Elisha Bruck, Ramat Beit Shemesh Gimmel
I grew up in Boro Park and learned in local mosdos. I went to Chasam Sofer for high school, and for beis medrash I attended the Yeshiva of South Fallsburg where I learned by Rav Elya Ber Wachtfogel shlita. I then came to Eretz Yisroel to learn in the Mir yeshivah, where I was in Rav Asher Arieli shlita's chaburah for a zman, and then in Rav Gershon Meltzer shlita's daf chaburah.
Growing up in Boro Park, I felt that I was living in the most Jewish environment possible. With round-the-clock minyanim, shteeblach on every corner, and no goy living within the radius of a good few blocks, nothing was missing. I recall buying my daled minim on erev Sukkos on 13th Avenue, and thinking that the only thing that can compare with this bustling encounter with Jews is Shalosh Regalim in the times of the Beis HaMikdash.
My first deep encounter with the topic of Eretz Yisroel was when I was in tenth grade. One day on my way to yeshivah, I saw a huge poster with a picture of someone who looked like he was beaten up at a hafganah (protest) in Eretz Yisroel. The poster invited people to a hafganah taking place later that day in front of the Israeli consulate in Manhattan. That afternoon I found myself on the ‘F’ train with a few friends, heading to the city to join the hafganah. (Isn't being mekadesh Shem Shomayim in Manhattan more important than English class...?!)
We got off the train stop in Manhattan and walked the few blocks until we reached the protest. It was a very big macha'ah (protest), much larger than what we had expected, allegedly against police brutality – but it turned out to be a more general anti-Zionist protest. This got me thinking – which side do I really want to be shouting on? What are they really shouting about? Maybe there's more to the topic than readily seen.
The entire way home I was thinking, was the protest a good thing or not? What does it have to do with Eretz Yisroel?
A short time later, my older brother came home from learning in Yeshivas Mir in Yerushalayim; I asked him about the subject. He referred me to seforim which dealt with the current significance of Eretz Yisroel – from Eim HaBanim Semeicha of Rav Yissachar Teichtal ztz”l, Hy”d, to Vayoel Moshe of the Satmar Rebbe ztz”l, and everything in between. I came to realize that yishuvEretz Yisroel is not just a minhag or inyan. It is a real and relevant mitzvah which should be fulfilled if possible.
The more I delved into the sugya, the more I realized that I wasn't making any startling discoveries people never knew about; I learned that in every generation many Gedolim actually made the journey and settled in Eretz Yisroel, or at least attempted to.
It was when I came to learn in the Mir and was exposed first hand to life here in Eretz Yisroel that I really decided that I wanted to live here. I saw how for many people, living here in Eretz Yisroel is a reality.
Looking back, I recall thinking that if so many people have successfully moved here and made
Eretz Yisroel their home, then it’s doable; living in Eretz Yisroel is something that could be done.
When I would discuss this topic of living here in Eretz Yisroel with people back in America, they would tell me it just can't be done. They would tell me that housing is unaffordable, mortgage rates are not good, you can't get a good job here, the government makes it hard to live here, and other such assertions. When I would tell them that I see many Americans living in Eretz Yisroel, they would say, “Yes, you can live there for a year or so, but long term? It's not practical; it just doesn't work.”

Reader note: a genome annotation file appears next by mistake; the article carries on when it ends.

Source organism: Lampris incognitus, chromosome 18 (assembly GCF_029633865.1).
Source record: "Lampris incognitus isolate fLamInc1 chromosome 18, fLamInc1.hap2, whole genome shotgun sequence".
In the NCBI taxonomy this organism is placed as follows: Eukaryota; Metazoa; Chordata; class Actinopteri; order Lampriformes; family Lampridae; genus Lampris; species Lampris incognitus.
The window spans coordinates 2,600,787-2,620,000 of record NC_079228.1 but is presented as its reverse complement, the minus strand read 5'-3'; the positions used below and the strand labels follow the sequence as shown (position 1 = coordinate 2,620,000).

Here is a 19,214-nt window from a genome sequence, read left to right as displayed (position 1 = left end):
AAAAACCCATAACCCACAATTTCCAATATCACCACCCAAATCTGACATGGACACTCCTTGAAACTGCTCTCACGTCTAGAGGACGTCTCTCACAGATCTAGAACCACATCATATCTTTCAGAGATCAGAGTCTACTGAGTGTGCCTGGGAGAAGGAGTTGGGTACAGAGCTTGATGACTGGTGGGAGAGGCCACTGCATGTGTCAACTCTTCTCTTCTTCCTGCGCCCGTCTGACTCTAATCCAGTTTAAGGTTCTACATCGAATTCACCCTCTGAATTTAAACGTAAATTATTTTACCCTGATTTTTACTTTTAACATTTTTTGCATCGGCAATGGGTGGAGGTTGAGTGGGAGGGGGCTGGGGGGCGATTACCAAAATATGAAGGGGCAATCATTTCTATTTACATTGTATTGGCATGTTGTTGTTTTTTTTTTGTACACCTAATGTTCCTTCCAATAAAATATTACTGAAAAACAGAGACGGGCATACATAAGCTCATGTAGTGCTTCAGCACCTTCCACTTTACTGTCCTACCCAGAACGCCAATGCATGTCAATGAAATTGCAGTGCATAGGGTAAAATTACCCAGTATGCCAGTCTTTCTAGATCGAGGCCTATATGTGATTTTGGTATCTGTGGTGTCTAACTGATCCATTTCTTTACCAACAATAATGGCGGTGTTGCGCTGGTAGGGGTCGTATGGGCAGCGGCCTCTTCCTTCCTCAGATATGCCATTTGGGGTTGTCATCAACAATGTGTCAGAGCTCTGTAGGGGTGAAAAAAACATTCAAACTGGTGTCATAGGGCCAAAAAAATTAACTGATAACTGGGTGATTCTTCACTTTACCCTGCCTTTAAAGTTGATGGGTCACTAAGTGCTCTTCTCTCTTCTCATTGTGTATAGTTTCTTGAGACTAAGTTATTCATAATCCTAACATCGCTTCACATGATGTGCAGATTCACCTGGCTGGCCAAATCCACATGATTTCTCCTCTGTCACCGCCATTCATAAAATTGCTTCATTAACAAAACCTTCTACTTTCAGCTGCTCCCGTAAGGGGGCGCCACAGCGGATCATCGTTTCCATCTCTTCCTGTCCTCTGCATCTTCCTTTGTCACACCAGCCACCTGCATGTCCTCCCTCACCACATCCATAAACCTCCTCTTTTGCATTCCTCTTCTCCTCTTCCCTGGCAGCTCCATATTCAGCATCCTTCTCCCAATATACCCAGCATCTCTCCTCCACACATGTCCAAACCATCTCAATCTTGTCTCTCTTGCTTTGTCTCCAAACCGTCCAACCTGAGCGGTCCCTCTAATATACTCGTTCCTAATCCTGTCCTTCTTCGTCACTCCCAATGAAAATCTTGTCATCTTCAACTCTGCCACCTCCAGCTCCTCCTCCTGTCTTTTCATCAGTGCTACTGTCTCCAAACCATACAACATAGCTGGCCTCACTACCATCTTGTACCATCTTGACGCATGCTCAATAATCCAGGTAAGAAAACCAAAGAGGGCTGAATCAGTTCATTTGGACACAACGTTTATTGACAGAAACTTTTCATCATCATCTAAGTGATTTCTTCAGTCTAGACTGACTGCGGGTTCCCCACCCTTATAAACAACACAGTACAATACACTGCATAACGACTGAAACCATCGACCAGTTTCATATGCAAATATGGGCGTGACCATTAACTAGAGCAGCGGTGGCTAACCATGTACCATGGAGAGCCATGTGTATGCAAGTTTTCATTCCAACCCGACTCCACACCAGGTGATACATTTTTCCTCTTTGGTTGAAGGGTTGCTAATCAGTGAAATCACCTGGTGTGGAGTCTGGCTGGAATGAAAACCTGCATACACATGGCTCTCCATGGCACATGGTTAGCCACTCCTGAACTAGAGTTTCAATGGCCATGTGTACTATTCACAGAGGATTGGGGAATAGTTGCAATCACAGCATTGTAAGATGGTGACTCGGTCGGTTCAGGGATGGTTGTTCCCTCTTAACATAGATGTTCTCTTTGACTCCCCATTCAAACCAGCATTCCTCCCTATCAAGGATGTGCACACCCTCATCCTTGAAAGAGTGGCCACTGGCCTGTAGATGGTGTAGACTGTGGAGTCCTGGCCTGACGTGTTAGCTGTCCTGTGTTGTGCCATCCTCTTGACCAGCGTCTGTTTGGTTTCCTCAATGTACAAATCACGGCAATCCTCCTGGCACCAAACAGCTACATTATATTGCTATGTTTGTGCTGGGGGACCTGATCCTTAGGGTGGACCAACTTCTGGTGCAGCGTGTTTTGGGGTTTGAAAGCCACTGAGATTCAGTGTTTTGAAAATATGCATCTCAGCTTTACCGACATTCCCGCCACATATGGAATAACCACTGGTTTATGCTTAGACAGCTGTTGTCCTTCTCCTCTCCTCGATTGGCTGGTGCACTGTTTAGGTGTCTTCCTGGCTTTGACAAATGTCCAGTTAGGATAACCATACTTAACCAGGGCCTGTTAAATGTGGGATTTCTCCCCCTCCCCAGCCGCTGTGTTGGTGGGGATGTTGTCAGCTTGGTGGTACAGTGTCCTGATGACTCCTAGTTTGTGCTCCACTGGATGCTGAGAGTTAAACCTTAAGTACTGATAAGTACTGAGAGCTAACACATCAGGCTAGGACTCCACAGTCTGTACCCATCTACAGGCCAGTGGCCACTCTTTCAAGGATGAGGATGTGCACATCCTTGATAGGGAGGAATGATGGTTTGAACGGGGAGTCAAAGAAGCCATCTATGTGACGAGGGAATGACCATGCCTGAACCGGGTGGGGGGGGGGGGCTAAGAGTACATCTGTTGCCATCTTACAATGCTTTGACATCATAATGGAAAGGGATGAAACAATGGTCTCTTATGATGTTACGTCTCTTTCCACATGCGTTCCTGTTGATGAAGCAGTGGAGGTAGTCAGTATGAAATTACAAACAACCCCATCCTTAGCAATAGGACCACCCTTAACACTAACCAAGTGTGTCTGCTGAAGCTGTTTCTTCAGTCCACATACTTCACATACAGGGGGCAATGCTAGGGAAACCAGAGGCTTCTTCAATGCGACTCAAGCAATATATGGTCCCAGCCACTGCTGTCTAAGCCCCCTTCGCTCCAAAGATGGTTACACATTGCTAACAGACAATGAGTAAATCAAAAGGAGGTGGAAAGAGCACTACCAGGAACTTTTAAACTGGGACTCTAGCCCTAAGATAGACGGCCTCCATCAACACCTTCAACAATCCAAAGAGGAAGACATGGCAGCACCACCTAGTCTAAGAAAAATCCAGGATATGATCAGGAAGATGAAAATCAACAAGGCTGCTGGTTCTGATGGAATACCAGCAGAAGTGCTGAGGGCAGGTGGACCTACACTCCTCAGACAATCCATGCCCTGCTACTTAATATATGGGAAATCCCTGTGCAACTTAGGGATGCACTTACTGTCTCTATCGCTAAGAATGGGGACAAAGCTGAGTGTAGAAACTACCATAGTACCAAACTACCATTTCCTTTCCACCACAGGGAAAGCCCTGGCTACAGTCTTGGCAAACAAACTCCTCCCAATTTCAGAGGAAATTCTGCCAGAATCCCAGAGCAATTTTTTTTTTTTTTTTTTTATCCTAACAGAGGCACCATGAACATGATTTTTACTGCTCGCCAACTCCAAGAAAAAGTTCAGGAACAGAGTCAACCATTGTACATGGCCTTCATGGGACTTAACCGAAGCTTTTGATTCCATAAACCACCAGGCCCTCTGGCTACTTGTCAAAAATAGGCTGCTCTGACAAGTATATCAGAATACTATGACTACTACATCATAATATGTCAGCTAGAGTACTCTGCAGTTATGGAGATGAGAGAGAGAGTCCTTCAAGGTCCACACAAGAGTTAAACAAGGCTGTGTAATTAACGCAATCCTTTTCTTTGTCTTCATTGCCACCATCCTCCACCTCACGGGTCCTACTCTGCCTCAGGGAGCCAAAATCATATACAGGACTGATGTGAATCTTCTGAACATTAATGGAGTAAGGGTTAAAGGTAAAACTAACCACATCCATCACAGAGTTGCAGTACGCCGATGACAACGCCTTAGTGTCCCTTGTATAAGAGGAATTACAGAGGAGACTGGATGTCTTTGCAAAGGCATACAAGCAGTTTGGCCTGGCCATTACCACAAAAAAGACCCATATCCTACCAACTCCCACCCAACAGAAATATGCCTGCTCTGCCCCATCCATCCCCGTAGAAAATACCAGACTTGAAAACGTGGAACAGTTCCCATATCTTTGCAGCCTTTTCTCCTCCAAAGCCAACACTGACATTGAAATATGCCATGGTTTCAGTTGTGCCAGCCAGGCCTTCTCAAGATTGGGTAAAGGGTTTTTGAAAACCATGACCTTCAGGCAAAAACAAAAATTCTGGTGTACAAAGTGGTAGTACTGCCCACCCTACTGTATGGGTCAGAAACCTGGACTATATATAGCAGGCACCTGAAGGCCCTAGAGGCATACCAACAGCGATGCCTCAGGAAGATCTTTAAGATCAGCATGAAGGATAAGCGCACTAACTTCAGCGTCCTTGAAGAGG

There seemed to be a bit of a disconnect or a misunderstanding, because all around me I was seeing people who were actually living here – going to work at jobs they had, sending kids to school, taking out mortgages and buying homes, and otherwise doing all the things people do.
Of course, things here aren’t the same as in America – the language, the culture, housing, cars and many other things are unique to Eretz Yisroel. But life itself is pretty much the same – people get up in the morning, go to kollel or to work, drive cars, send kids to school, go shopping, and lead normal and productive lives.
I definitely had my challenges integrating. Learning how others coped didn't really help me, as everyone has their own unique set of challenges. But I did see how everyone managed in their own way and that over time things did tend to improve – I realized that I too could be successful here.
It may take some time and effort to settle in – in fact, it definitely will – but it can be done. That's the message I've been getting from the reality on the ground here, and that's the message I want to pass on to you.
On the Same List
One thing that gave me chizuk and helped me pull through some challenging times is what Chazal say (Berachos 3) about Eretz Yisroel: Along with Torah and Olam Haba, it's one of the three gifts HaShem has given us which are acquired through yissurim.
In the realm of limud haTorah, when times got rough and the learning became challenging, I knew that I just had to persevere and go on learning. Although it might have been hard at the time, it was worth the price, and as time went on it got better and easier. Same with nisyonos. They can be hard, challenging and frustrating, but we know that that is the nature of nisyonos, and that Olam Haba doesn't come without overcoming hardships. Eretz Yisroel is no different; it's on the same list. It is acquired through yissurim, but, just as in the case of Torah and Olam Haba, it can be acquired with time and it is worth every bit of effort.